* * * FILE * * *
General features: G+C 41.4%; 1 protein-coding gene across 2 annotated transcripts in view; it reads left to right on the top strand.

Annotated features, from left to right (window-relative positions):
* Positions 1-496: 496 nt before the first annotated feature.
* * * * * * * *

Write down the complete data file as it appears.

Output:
General features: G+C 41.4%; 1 protein-coding gene across 2 annotated transcripts in view; it reads left to right on the top strand.

Annotated features, from left to right (window-relative positions):
* Positions 1-496: 496 nt before the first annotated feature.